I don't know if it is that we're halfway through the 00's, or that it is over 4 years since 9/11, or that Hurricane Katrina put extreme poverty on the evening news, but it feels like America is waking up from a long sleep and somehow becoming more conscious of the country that it needs to become . . .
Perhaps it is the Have Fun * Do Good lense that I filter the world through, but I think that part of the benefit of the many tragedies of the 00's is that many of them have been the kind of moments, for at least the American collective conscious, that life is short, it can change forever in one moment and that what we do in this moment does have a "butterfly effect" and can can change not only our individual futures, but our collective futures as well.
It feels like we are at that on the edge moment when either all of the predictions of global disaster will start to become true, or our world will take a different direction.
The blog HorsePigCow had an interesting post yesterday about how this has been a year of great change because of emerging technology:
We came together to create, break down, build up, and cause trouble. We saw the amateur rise and get redefined - not as the lesser opposite of the professional, but as the celebrated antithesis to the stuffy, top-down controlled corporate world. We started to see power structures crumbling, former 'respected institutions' baring cracks and the general shaking up of 'conventional wisdoms' and hegemonies. People as individuals are no longer powerless, mostly due to our ability to connect to others to form strong collaborative efforts against injustice.Yadda yadda yadda.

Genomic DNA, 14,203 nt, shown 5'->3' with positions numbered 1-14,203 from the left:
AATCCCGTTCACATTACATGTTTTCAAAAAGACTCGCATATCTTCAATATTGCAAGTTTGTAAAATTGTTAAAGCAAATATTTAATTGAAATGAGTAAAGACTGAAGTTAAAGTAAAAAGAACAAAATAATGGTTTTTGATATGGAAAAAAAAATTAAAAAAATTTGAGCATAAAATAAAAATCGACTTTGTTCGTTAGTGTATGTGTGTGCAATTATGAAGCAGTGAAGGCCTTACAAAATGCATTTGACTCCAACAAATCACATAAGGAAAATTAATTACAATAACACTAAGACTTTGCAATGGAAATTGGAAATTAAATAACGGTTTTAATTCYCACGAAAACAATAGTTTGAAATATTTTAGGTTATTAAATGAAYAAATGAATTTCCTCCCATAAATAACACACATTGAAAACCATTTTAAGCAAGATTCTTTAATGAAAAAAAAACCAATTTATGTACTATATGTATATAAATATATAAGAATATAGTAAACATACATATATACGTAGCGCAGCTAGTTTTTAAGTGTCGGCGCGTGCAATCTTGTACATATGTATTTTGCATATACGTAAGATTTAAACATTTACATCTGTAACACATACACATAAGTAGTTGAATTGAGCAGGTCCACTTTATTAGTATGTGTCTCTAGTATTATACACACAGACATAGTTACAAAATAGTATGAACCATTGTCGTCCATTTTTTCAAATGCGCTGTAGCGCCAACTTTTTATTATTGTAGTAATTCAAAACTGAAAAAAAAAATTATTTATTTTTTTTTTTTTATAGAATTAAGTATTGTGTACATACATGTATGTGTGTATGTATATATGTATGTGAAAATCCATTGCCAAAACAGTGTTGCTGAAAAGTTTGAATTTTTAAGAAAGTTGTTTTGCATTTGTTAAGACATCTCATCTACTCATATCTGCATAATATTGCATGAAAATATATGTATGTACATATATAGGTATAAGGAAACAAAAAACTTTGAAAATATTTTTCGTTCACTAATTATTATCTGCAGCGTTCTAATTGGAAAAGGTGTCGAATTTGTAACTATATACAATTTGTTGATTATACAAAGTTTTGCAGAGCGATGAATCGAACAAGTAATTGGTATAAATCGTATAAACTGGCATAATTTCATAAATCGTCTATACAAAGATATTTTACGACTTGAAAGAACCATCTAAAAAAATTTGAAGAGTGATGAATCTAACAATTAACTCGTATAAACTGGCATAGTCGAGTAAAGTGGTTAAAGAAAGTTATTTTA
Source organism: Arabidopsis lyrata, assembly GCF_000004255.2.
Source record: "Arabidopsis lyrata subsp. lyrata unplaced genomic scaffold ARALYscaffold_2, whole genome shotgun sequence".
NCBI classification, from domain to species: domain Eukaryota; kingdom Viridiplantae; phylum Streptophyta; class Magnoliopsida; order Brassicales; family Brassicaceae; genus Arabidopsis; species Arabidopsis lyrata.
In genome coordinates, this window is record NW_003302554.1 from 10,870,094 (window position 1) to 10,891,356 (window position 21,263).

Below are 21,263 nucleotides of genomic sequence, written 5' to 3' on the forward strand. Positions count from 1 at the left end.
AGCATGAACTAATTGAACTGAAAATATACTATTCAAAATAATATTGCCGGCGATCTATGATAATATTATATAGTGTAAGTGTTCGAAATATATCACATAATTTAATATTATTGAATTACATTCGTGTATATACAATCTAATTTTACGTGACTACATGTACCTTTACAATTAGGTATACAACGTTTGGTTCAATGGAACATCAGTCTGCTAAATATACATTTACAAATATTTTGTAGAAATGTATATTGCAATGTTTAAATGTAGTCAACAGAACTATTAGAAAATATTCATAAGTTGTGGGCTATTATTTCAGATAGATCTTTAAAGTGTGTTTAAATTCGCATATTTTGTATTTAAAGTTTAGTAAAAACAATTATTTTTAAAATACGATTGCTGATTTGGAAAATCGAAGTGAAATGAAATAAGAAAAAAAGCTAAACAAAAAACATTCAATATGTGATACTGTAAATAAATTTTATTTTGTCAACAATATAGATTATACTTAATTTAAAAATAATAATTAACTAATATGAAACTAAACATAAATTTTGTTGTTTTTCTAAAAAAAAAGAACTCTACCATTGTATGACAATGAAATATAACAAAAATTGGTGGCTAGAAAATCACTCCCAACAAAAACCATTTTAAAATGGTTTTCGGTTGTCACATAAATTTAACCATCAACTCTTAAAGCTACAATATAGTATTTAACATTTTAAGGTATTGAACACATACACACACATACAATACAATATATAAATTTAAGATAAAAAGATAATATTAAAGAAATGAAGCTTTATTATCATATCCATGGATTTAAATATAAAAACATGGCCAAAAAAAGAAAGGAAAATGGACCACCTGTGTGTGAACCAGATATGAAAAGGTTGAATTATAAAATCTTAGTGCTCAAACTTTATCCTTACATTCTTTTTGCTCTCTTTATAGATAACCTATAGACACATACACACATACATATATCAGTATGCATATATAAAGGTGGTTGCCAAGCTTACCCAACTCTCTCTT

But I'm starting to see what could really throw a wrench into the growth of this hopeful revolution. It's the ugly head of co-optation. The corporate engine seems to be more well-oiled than ever.
I guess I feel hopeful from the co-optation of positive things. If we are what we eat, at least we're feeding the corporate beast that we've created good food.
My friend, Alli Chagi-Starr, reminded me of Margaret Mead's famous quote yesterday:
Never doubt that a small group of thoughtful, committed citizens can change the world. Indeed, it is the only thing that ever has.
Perhaps if small groups continue to make choices to have fun and do good, larger groups will eat them up and the world will be transformed.
Jory Des Jardins writes in her New Year's Day post about 2006 being a year for her to sort through all of the ideas and opportunities that 2005 brought her way and to focus on the few that are the most important in 2006.
As Americans, we are so good at creating--products, ideas, work--but I think no one can argue that we have too much of everything. Perhaps 2006 is the year to focus on what matters the most.